Poor infrastructure costing Nigeria $17.1b yearly, says AfDB

The African Development Bank (AfDB) says Nigeria loses about four percent of her Gross Domestic Product growth annually because of poor infrastructure.

This amounts to $17.1 billion yearly using the 2020 GDP figures.

The AfDB President, Dr. Akinwumi Adesina, said this as a panelist at an investors Webinar to showcase the investment opportunities from the Federal Government’s reform and privatization.

Nigeria’s infrastructure deficit he lamented “is one of the main constraints to industrial development and national competitiveness. Estimates indicate that Nigeria’s infrastructure constraints cost the country around four percent of its yearly Gross Domestic Product growth”.

Given the huge amounts needed to bridge the country’s infrastructure gap, which is about $100billion annually for the next 30 years, he said time has come to create an enabling environment for Public-Private Partnerships to close Nigeria’s infrastructure gap.

To make this a reality, the AfDB has offered to work with the Nigerian government, and other key stakeholders, to implement bold and innovative approaches that will drive private sector participation and investments in the economy.

The AfDB President said it will work with “like-minded” development partners and financial institutions to deploy a suite of instruments, including direct lending, equity participation, de-risking facilities, and the platform of the Africa Investment Forum platform to get more private sector investments into the economy.

He noted that “the construction of the Lagos-Abidjan highway which is expected to commence from next year would unlock 85 percent of trade within the ECOWAS sub-region”.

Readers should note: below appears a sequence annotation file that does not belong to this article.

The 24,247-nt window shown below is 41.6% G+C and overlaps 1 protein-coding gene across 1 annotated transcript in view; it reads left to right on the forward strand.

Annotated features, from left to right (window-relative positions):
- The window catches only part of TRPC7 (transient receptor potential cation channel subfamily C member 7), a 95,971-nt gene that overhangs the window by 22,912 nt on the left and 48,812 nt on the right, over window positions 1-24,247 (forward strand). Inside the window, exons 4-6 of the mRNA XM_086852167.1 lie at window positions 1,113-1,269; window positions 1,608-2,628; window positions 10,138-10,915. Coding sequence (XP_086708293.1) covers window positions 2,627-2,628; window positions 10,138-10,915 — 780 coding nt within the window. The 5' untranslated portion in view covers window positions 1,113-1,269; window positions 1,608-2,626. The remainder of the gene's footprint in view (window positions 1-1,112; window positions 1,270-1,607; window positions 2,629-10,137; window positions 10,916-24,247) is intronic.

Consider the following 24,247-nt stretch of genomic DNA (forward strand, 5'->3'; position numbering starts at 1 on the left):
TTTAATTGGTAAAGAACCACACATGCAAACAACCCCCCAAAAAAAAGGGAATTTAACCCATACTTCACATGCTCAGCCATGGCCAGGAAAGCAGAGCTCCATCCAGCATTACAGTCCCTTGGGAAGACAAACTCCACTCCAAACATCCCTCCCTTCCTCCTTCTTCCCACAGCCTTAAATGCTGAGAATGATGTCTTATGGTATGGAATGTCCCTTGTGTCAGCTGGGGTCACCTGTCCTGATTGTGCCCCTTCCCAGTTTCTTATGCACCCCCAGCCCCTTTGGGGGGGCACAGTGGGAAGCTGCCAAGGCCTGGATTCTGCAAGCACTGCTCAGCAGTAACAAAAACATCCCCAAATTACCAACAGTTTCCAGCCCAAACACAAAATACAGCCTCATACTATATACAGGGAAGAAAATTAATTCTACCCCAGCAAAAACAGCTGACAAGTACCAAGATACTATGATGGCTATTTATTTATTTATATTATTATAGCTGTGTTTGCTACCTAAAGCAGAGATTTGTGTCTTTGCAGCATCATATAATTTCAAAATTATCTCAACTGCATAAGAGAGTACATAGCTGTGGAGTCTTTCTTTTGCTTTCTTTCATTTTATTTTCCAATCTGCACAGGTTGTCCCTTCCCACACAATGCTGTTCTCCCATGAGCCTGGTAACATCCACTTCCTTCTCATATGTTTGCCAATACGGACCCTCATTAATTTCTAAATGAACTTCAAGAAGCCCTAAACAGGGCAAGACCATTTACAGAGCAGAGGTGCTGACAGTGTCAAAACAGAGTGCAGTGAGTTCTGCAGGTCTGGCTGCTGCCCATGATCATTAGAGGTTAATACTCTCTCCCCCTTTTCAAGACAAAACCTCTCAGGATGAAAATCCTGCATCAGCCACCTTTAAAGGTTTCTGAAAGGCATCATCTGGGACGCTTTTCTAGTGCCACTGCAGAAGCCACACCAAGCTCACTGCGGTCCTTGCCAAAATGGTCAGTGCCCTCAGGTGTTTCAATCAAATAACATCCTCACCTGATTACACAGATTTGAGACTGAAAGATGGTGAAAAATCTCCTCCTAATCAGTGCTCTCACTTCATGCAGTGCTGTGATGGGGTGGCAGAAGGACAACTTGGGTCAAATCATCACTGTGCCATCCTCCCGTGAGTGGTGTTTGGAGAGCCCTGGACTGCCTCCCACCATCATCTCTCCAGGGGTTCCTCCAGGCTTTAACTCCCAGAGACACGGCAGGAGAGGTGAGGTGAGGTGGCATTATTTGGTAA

Adesina stated that the AfDB is “working closely with the ECOWAS Commission and the concerned countries to finalize the feasibility studies for the landmark Abidjan-Lagos Highway.

He also submitted that while “the federal government had spearheaded various reforms in the banking sector that have enhanced the resilience of the financial system, there is need to stay the course in completing the bold reforms initiated to restructure the energy sector”.

Represented by the Director-General, AfDB Group, Nigeria Country Department, Mr. Lamin Barrow, Adesina said “this is why the AfDB is supporting the government’s efforts in addressing the infrastructure deficit in Nigeria through the development of both national and regional infrastructure”.

In the energy sector, he said the AfBD’s support will help improve access and reliability of electricity supply by attracting private sector participation.

According to him, the $256million and $200million financing respectively for the Nigeria Transmission Expansion Project (NTEP-1) and the Nigerian Electrification Project (NEP) respectively, will contribute to strengthening of the transmission network and promote off-grid solutions.

In the transport sector, he explained that the bank’s $430million support for the Enugu-Bamenda Road linking Nigeria and Cameroun, expected to be completed this year, will provide a gateway for enhanced trade between West Africa and Central Africa.

“We are also supporting the rollout of new flagship programmes such as the Special Agro-Industrial Processing Zones (SAPZs) and Nigeria Innovation Programme (Digital Nigeria) to unleash the potential of the economy. These will be complemented by enhanced policy dialogue with a view to consolidate Nigeria’s strategic position as the bulwark for the regional economy.”

Attracting private sector participation is critical for mobilizing investment resources and ensuring sustainable operation and maintenance of public infrastructure assets.

To this end, the AfDB DG said governments should put in place adequate regulatory frameworks to treat infrastructure as an asset class and view privatisation as an opportunity to optimize underperforming assets.

“Privatisation and commercialisation of public enterprises should therefore be more than just a transaction but an institutionalized mechanism with a long-term perspective.

“They represent a new way of life/doing business to accelerate achievement of the SDGs, an inclusive society, and as tools for building dynamic and competitive economies,” he said.

Source: The Nation

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